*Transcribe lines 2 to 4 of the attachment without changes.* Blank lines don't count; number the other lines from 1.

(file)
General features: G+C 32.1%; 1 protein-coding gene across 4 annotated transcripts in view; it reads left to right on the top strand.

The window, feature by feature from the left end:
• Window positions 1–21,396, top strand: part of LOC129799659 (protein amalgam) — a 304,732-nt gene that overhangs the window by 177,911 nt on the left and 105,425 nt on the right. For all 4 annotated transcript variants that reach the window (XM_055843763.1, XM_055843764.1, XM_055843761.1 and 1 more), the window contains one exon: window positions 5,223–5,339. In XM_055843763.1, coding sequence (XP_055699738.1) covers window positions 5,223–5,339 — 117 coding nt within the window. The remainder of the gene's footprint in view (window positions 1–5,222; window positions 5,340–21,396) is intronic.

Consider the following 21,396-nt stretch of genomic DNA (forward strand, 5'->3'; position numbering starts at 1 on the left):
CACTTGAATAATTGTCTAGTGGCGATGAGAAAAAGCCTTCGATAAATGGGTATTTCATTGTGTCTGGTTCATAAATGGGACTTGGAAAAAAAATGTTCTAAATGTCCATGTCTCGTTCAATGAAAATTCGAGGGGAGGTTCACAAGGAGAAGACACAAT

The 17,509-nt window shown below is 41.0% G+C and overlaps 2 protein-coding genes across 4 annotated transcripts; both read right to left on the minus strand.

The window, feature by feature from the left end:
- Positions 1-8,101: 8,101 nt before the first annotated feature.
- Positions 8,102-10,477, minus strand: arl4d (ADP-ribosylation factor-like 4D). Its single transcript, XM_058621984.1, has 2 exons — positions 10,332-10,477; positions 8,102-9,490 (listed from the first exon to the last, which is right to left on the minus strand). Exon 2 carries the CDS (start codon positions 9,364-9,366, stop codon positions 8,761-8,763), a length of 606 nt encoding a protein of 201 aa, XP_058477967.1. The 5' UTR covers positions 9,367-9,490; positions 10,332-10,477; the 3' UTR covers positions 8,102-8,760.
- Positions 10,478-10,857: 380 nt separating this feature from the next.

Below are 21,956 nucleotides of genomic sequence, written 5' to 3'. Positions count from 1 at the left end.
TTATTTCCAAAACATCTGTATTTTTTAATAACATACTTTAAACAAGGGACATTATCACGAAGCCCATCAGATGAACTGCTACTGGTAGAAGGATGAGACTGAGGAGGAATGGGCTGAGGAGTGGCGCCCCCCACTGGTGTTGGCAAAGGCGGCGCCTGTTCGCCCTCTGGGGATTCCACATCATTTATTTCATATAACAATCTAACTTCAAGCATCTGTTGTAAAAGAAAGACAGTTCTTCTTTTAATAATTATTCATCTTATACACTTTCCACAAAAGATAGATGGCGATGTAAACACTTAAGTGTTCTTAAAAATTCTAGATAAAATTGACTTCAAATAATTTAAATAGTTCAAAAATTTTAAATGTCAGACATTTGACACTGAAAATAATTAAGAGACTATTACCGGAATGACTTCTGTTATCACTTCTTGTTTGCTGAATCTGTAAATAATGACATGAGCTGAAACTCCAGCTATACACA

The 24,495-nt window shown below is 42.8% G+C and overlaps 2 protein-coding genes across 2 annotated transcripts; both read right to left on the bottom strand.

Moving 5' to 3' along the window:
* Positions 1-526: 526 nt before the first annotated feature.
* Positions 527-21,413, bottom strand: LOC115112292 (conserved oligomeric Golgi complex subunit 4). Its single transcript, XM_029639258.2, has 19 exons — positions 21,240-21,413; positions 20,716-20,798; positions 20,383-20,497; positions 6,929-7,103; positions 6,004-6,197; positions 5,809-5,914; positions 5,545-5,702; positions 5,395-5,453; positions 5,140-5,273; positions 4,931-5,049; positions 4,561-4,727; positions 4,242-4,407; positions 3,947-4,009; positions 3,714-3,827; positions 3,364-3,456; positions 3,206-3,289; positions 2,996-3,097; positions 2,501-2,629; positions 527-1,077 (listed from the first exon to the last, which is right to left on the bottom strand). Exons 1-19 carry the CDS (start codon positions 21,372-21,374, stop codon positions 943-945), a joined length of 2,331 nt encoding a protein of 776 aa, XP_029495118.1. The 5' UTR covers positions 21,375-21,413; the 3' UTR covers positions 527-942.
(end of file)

The window, feature by feature from the left end:
• Window positions 1–21,396, top strand: part of LOC129799659 (protein amalgam) — a 304,732-nt gene that overhangs the window by 177,911 nt on the left and 105,425 nt on the right. For all 4 annotated transcript variants that reach the window (XM_055843763.1, XM_055843764.1, XM_055843761.1 and 1 more), the window contains one exon: window positions 5,223–5,339. In XM_055843763.1, coding sequence (XP_055699738.1) covers window positions 5,223–5,339 — 117 coding nt within the window. The remainder of the gene's footprint in view (window positions 1–5,222; window positions 5,340–21,396) is intronic.

Consider the following 21,396-nt stretch of genomic DNA (forward strand, 5'->3'; position numbering starts at 1 on the left):